Karen HASTINGS et al., Appellants, v. Laurier SAUVE et al., Respondents, et al., Defendant.
Appeal from an order of the Supreme Court (Demarest, J.), entered March 3, 2011 in Franklin County, which granted motions by defendants Laurier Sauve and William Delarm for summary judgment dismissing the complaint against them.
At approximately 1:30 A.M. on September 11, 2007, plaintiff Karen Hastings (hereinafter plaintiff) was injured when her vehicle collided with a cow on County Route 53 in the Town of Bangor, Franklin County. The cow had wandered onto Route 53 from a farm owned by defendant Laurier Sauve that was located next to the highway. Defendant William Delarm operated a cattle shipping business and used a corral on Sauve's property to temporarily store cattle before they were shipped for slaughter. Defendant Albert Williams assisted Delarm in his cattle business, and he claims that the cow that was struck by plaintiff's motor vehicle was one of several he kept in a fenced pasture on Sauve's property. In 2008, plaintiff and her husband, derivatively, commenced this action alleging that defendants were negligent in not properly confining the cow to the pasture and by allowing it to wander onto the adjacent highway causing this accident. Sauve and Delarm's motion for summary judgment dismissing the complaint was granted by Supreme Court, and this appeal by plaintiffs ensued.1
Initially, we note that plaintiffs, in their complaint, only alleged that defendants were negligent in failing to restrain the cow, and did not plead a cause of action against defendants alleging that they were strictly liable for the damages caused in this accident. However, claims involving “ ‘injuries inflicted by domestic animals may only proceed under strict liability based on the owner's knowledge of the animal's vicious propensities, not on theories of common-law negligence’ “ (Rose v. Heaton, 39 AD3d 937, 939 , quoting Morse v. Colombo, 31 AD3d 916, 917 ; see Petrone v. Fernandez, 12 NY3d 546, 550 ; Bard v. Jahnke, 6 NY3d 592, 598 ; Collier v. Zambito, 1 NY3d 444, 445–446 ; Gannon v. Conti, 86 AD3d 704, 705 .2 Therefore, plaintiffs' claim alleging that Delarm and Sauve were negligent in regard to the damages caused by this animal was properly dismissed. Moreover, even though Williams did not move for summary judgment, for the same reasons that liability cannot be imposed upon Sauve and Delarm, no liability can be imposed against him. Therefore, we grant summary judgment dismissing the complaint against Williams, without reaching the issue of ownership.3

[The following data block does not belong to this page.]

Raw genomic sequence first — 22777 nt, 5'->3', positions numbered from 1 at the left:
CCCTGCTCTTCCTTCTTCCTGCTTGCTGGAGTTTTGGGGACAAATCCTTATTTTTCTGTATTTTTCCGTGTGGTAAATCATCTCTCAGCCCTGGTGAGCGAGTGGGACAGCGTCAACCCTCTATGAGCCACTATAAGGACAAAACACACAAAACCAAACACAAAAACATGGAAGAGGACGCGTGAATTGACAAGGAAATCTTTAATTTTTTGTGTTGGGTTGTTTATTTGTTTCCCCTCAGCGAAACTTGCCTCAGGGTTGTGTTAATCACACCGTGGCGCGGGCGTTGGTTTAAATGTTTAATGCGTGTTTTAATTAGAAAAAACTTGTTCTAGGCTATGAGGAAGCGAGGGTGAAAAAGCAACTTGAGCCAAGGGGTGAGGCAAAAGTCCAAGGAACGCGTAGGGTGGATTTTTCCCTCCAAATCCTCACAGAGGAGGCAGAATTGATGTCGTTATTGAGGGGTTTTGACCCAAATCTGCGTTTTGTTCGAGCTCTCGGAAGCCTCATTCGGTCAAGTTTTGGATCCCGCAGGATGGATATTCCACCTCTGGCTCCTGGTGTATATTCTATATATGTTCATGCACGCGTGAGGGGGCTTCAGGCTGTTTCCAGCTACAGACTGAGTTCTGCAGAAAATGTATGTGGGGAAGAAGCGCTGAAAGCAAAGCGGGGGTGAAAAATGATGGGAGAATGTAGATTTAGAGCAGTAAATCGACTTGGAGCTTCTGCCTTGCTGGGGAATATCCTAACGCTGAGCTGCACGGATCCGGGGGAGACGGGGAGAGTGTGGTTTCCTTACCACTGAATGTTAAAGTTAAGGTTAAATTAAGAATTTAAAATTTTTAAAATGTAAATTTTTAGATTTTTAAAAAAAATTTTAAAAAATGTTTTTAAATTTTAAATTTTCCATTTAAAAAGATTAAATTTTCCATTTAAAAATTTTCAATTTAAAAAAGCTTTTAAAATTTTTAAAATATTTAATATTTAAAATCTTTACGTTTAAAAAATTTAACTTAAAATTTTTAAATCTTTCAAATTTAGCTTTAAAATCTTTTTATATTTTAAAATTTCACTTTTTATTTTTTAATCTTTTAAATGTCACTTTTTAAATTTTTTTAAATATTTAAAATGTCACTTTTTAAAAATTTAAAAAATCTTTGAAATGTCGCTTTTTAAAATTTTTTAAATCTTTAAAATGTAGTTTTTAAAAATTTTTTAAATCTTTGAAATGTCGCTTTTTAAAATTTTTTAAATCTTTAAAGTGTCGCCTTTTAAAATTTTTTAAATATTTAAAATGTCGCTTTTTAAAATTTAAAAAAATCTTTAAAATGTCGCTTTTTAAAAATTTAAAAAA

Had plaintiffs alleged a cause of action against defendants based on strict liability, they would have been required to present evidence that this particular cow had a vicious or abnormal propensity that caused this accident—and defendants knew or should have known of it (see Petrone v. Fernandez, 12 NY3d at 550; Bernstein v. Penney Whistle Toys, Inc., 10 NY3d 787, 788 ; Bard v. Jahnke, 6 NY3d at 601; Collier v. Zambito, 1 NY3d at 446–477; Vichot v. Day, 80 AD3d 851, 852[2011). Since no such claim has been made by plaintiffs, and no evidence to that effect has been presented, any claim that they were strictly liable for plaintiffs' injuries would also have been dismissed (see Vichot v. Day, 80 AD3d at 852).
While we are obligated to affirm Supreme Court's dismissal of plaintiffs' claims against Delarm and Sauve, we must note our discomfort with this rule of law as it applies to these facts—and with this result. There can be no doubt that the owner of a large animal such as a cow or a horse assumes a very different set of responsibilities in terms of the animal's care and maintenance than are normally undertaken by someone who owns a household pet. The need to maintain control over such a large animal is obvious, and the risk that exists if it is allowed to roam unattended onto a public street is self-evident and not created because the animal has a vicious or abnormal propensity. Here, plaintiff was injured not because the cow was vicious or abnormal, but because defendants allegedly failed to keep it confined on farm property and, instead, allowed it to wander unattended onto the adjacent highway in the middle of the night, causing this accident. The existence of any abnormal or vicious propensity played no role in this accident, yet, under the law as it now exists, defendants' legal responsibility for what happened is totally dependent upon it. For this reason, we believe in this limited circumstance, traditional rules of negligence should apply to determine the legal responsibility of the animal's owner for damages it may have caused. However, it is not for this Court to alter this rule and, while it is in place, we are obligated to enforce it. Therefore, for reasons previously stated, Supreme Court's order granting the motion for summary judgment by Delarm and Sauve should in all respects be affirmed.
ORDERED that the order is modified, on the law, with costs to defendants Laurier Sauve and William Delarm, by granting summary judgment dismissing the complaint against defendant Albert Williams, and, as so modified, affirmed.
1. Williams did not join in this motion and has not appeared on this appeal.
2. Cattle are included in the definition of domestic animals under the Agriculture and Markets Law (see Agriculture and Markets Law § 108 ; see generally Bard v. Jahnke, 6 NY3d at 592).
3. This Court may search the record and grant summary judgment to a nonappealing, nonmoving party (see Shields v. Carbone, 78 AD3d 1440, 1443 n 3 ; Luby v. Rotterdam Sq., L.P., 47 AD3d 1053, 1055  ).
PETERS, J.P., LAHTINEN, STEIN and GARRY, JJ., concur.